More recent estimates suggest that expected temperature and precipitation changes in North Carolina will reduce agricultural productivity. In 2007, Olivier Deschênes and Michael Greenstone proposed a slightly different method for estimating the economic impact of climate change on agriculture. Rather than rely on estimates made by comparing counties to each other, they utilize the variable weather within counties to determine whether each county’s agricultural production increases or decreases in hot, wet years. They then take these estimates and apply them to projections of temperature and precipitation changes under climate change. These estimates suggest North Carolina will see a decrease of $650 million (2002$) in annual agricultural profits. This is a startling estimate, suggesting a 46% decrease in agricultural profits. Under these estimates, North Carolina is one of the four hardest hit states in terms of total loss and percentage loss. Of course, studies like these come with high levels of uncertainty, but are suggestive that the impact of climate change on agriculture in North Carolina will be significant.

The Role of Water

One potential issue with estimates of the sort provided by Deschênes and Greenstone is that year-to-year fluctuations may result in large short-term losses for agricultural producers, while long-term climate changes can be prepared for, and losses decreased through mitigation investments. For example, Figure 3 shows the trend of decreasing summer precipitation throughout the southwest US next to a plot of the rate of irrigation in North Carolina. While decreasing summer precipitation can stress crops and reduce yields, investment in irrigation systems allow farmers to reduce the impact of dry weather. In general, a farmer is not going to install an irrigation system because a particular year is especially dry. However, if dry years become more common, more investment in irrigation is likely to take place. While North Carolina still has relatively low levels of irrigation compared to more arid regions, the upward trend suggests expenditures will continue as farmers respond to a changing climate.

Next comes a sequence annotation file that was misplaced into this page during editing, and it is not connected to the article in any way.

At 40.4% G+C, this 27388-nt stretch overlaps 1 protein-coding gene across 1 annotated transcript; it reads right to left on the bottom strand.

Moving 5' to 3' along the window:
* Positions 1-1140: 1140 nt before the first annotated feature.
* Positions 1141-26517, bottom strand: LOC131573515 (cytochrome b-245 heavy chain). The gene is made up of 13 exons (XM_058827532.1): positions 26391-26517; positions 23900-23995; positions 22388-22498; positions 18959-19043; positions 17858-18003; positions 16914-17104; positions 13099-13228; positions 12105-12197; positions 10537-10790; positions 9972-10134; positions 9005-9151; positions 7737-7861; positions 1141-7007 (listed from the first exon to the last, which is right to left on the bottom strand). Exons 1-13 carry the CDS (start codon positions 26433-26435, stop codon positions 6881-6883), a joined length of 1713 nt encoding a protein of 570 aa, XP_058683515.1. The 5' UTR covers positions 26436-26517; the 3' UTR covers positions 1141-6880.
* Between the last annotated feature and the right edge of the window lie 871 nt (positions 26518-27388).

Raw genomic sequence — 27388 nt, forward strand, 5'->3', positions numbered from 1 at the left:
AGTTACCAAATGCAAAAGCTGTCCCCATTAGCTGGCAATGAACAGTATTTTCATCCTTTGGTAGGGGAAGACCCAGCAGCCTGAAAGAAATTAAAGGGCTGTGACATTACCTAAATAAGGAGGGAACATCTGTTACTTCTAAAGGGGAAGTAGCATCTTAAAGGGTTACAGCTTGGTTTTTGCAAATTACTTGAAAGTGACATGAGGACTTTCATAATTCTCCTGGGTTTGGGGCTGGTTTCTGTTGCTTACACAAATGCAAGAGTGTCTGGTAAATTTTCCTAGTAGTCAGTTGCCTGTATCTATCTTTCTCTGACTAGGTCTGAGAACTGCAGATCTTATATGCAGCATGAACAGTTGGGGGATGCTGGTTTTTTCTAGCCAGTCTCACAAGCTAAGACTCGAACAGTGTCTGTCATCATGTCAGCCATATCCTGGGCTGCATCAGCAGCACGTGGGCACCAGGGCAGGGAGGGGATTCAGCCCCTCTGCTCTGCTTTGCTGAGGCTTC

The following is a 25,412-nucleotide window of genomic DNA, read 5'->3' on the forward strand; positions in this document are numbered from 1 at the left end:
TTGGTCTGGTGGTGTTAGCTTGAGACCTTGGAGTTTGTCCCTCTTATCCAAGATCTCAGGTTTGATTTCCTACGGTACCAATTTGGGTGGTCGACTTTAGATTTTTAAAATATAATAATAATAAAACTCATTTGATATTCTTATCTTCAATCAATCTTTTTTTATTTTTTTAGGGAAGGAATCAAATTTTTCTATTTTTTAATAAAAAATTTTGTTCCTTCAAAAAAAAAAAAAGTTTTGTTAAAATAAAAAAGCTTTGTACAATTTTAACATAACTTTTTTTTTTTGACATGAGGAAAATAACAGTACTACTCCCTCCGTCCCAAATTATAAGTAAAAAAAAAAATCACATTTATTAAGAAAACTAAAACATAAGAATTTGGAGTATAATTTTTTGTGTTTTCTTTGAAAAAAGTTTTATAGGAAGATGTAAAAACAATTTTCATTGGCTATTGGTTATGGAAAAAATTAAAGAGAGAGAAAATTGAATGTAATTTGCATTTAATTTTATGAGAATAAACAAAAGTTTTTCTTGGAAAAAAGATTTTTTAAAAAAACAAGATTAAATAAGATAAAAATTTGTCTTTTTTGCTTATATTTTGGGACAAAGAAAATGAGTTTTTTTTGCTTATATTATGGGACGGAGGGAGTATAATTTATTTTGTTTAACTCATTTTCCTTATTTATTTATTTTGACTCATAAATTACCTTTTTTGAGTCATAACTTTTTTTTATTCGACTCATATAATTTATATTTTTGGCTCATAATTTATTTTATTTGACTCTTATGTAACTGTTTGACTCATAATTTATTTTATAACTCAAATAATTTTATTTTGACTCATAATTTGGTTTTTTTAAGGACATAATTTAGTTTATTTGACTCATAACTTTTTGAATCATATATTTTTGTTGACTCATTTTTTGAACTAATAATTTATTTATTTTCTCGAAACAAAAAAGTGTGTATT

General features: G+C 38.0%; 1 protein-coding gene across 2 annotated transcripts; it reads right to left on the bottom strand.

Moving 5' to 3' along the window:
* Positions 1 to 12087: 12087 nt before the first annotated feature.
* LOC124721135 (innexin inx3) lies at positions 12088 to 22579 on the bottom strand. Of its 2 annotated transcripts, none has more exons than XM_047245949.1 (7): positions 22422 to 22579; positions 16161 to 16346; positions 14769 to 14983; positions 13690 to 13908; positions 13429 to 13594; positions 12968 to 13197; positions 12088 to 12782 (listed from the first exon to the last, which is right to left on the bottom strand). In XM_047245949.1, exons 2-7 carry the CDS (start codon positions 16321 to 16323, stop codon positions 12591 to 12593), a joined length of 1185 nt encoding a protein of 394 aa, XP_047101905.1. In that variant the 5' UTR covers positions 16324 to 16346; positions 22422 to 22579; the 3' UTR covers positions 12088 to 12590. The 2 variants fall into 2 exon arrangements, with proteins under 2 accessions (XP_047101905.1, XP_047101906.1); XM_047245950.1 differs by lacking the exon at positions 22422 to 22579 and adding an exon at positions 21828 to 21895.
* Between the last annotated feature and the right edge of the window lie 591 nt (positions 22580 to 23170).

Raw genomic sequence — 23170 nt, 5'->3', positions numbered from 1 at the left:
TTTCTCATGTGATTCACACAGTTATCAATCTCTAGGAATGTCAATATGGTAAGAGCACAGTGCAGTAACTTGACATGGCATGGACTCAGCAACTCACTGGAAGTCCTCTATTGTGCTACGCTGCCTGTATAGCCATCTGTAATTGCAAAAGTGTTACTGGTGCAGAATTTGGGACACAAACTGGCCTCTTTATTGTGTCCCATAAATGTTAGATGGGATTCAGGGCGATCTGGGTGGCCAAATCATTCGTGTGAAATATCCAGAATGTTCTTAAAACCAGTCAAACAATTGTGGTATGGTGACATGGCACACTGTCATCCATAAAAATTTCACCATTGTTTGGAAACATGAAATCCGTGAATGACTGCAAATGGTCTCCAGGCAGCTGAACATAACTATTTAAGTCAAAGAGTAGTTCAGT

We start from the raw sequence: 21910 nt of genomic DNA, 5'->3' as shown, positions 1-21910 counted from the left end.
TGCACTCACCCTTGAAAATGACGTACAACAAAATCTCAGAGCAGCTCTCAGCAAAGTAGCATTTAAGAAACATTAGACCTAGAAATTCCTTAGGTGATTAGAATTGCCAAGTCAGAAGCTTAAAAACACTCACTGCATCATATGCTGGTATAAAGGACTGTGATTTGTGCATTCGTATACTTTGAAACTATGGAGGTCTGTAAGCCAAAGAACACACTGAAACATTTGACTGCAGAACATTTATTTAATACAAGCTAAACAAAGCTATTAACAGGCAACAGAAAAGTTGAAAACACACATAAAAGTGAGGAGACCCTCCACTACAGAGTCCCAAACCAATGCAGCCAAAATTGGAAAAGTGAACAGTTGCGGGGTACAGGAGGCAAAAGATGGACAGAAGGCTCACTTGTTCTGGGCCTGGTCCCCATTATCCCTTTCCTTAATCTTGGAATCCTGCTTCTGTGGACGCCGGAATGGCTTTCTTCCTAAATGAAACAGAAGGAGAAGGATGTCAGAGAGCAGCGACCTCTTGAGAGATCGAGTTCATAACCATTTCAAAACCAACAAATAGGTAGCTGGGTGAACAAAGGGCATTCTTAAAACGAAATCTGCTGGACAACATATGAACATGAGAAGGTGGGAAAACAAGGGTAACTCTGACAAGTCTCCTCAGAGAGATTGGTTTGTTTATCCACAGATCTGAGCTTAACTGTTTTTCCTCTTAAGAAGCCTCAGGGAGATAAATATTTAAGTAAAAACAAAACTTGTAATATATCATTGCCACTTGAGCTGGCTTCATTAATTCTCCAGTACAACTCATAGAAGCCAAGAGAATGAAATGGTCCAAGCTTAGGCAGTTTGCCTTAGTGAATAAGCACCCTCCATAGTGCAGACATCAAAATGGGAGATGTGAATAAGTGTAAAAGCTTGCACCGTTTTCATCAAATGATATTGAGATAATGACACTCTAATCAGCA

Water plays a key role in climate change adaptation. In addition to providing a buffer to drought, water can be used to cool high-value crops and livestock. Further, the management of water is key to mitigating the effects of extreme weather events.

Extreme Weather and Hurricanes

Some of the most important effects of climate change are likely to be caused by extreme weather events like droughts and hurricanes, which are expected to adversely impact North Carolina’s agriculture industry. These loses are generally not accounted for the in approaches already discussed because most climate models look at broad trends of average precipitation and temperature. Understanding these processes first requires knowledge of the effect of climate change on climatic variability, and then translating that into understanding impact on agricultural production. For instance, more frequent heat waves decrease meat and milk production in livestock. If heat waves become more likely in North Carolina, as is projected, agricultural producers will need to invest in modifications to management practices and housing.

Perhaps the most important extreme weather events in North Carolina are hurricanes, which are projected to increase in frequency and intensity under climate change. Hurricane Florence offers a clear illustration of these costs. Initial agricultural loss estimates are estimated to be over $1.1 billion. Row crops, forestry, vegetable and horticulture crops, livestock, and aquaculture all experienced losses. Hurricanes can be especially dangerous for livestock, with 4.1 million poultry birds and 5,500 swine lost to Hurricane Florence. Hurricanes are destructive to crops through high winds and heavy rains. Corn and tobacco may be directly damaged by wind gusts, while crops exposed to flood water are considered adulterated by the U.S. Food and Drug Administration and might not be eligible to be sold for human food. The timing of hurricane season in North Carolina contributes to severe losses when hurricanes hit, like Florence, at harvest time.

More Information

Mendelsohn, R., Nordhaus, W.D. and Shaw, D., 1994. The impact of global warming on agriculture: a Ricardian analysis. The American economic review, pp.753-771.

Deschênes, O. and Greenstone, M., 2007. The economic impacts of climate change: evidence from agricultural output and random fluctuations in weather. American Economic Review, 97(1), pp.354-385.

North Carolina Climate Office: Effects of Climate Change on the Southeast:

EPA: What Climate Change Means for North Carolina: